Al's all-nighter

Resurgent in the polls on the eve of Election Day, Gore campaigns for 30 straight hours.

Published November 7, 2000 11:30PM (EST)

Al Gore landed at Iowa's Waterloo airport at half past midnight and, as the wind whipped a cold, hard rain across the tarmac, a few hundred supporters tucked into an indoor terminal for a rally. "I don't know if you have looked at your watch lately," Gore said, "but this is officially Monday, the last day of the campaign."

Lately, the vice president has been running a race that blurs ordinary ideas about time, with days ending and often beginning again in the wee hours of the morning. Monday's stop in Iowa was no different.

After leaving the rally, Gore arrived at the local Holiday Inn at about 1 a.m. At 5 a.m., he was off again, this time to visit a nearby John Deere tractor plant. (From there, he would travel on to another Iowa stop, and then Missouri and Michigan before ending the "day" at 4 a.m. at an appearance in Florida. By the time Gore lands in Tennessee, ready to vote on Tuesday morning, he will have traveled 30 straight hours.)

After the John Deere stop, Gore visited a Waterloo storefront that serves as Blackhawk County's Democratic headquarters. Total turnout was about 100 souls, and the same icy rain that greeted the vice president the day before continued to pound their umbrellas. But Gore seemed undaunted, praising Democratic Party activists, thanking them for their help and asking for more. "Early to bed, early to rise, work like hell and organize!" he yelled, before shaking every hand that was offered to him before he departed.

Gore must think a lot of Iowa's seven electoral college votes to have lavished so much attention on the state. Or maybe he's just happy to be battling at the site of a previous triumph. For it was his sound victory here that pounded the first nail into the coffin of Bill Bradley's primary challenge in January. But Gore can't expect to have that kind of success this time. According to a Monday poll from Zogby, the state is still a tossup.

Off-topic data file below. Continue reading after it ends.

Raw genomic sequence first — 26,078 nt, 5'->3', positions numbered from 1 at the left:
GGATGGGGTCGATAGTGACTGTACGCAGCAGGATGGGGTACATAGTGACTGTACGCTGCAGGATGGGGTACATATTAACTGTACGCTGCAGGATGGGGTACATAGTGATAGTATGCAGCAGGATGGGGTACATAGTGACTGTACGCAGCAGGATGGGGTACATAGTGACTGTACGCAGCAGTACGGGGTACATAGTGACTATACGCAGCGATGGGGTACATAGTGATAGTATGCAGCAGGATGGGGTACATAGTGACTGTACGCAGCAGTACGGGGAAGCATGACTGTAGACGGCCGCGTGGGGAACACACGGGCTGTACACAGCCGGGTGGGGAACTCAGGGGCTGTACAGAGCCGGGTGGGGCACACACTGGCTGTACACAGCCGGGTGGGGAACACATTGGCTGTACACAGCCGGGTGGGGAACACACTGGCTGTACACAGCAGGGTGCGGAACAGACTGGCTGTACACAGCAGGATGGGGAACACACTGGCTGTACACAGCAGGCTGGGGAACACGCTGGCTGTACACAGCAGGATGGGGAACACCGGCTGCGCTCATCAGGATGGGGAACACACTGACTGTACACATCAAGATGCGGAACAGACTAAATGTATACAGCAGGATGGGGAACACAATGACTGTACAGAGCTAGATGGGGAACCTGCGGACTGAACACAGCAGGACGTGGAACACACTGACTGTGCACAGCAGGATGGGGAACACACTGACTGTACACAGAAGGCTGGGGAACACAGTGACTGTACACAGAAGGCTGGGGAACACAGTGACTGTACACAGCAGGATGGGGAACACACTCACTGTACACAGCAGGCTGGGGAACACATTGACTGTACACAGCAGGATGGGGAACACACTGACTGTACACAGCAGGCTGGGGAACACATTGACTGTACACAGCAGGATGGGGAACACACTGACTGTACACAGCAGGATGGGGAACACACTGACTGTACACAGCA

From Iowa, Gore flew to the rainy, gray skies of Missouri to speak at America's Center in St. Louis, another journey liable to provoke mixed feelings. The Show Me State is the birthplace of Harry S. Truman, the patron saint of trailing presidential candidates, who partially inspired the populist message Gore used with such success at his convention.

But there are so many more complicated associations for Gore in Missouri, especially now. His August riverboat tour started here, the event that helped him off to a post-convention bounce many pundits believed he would hold through the election. It wasn't to be, however. George W. Bush started to campaign more aggressively in the state and its 11 delegates are now thought to be firmly in his possession.

That may be why Gore sounded a little desperate when he took to the stage in St. Louis alongside other state Dems, including House Minority Leader Dick Gephardt. Though the two tangled in the 1988 presidential primary, when Gephardt accused Gore of dirty campaigning, that was all water under the bridge for the congressman Monday. Then again, Gephardt could afford to be generous, since he could still win even if Gore loses. Throughout the past year, Gephardt, who stands to become speaker, has focused his energy on returning the House to Democratic control, and his party is within striking distance of the needed seven seats.

Perhaps that's why things looked so easy for Gephardt and so hard for Gore on stage. "You know it makes a difference whether or not you have a president who's going to fight for you instead of just making it sound good," the vice president said, admitting that he's not Mr. Personality in what's become a common campaign tactic for him.

There was more at stake than earning electoral delegates. Gore also tried to convince voters that "he wants to fight for you," that he's a harder worker than Bush.

Indeed, after campaigning for 30 hours straight, that's a hard point to dispute. And there's more still to come: Monday evening, Gore will rasp his way through remarks to the United Auto Workers and sermonize to another African-American congregation before ending the "day" in Florida.

Win or lose Tuesday night, Al Gore will be ready for a rest.

By Alicia Montgomery

Alicia Montgomery is an associate editor in Salon's Washington bureau.

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Al Gore Democratic Party George W. Bush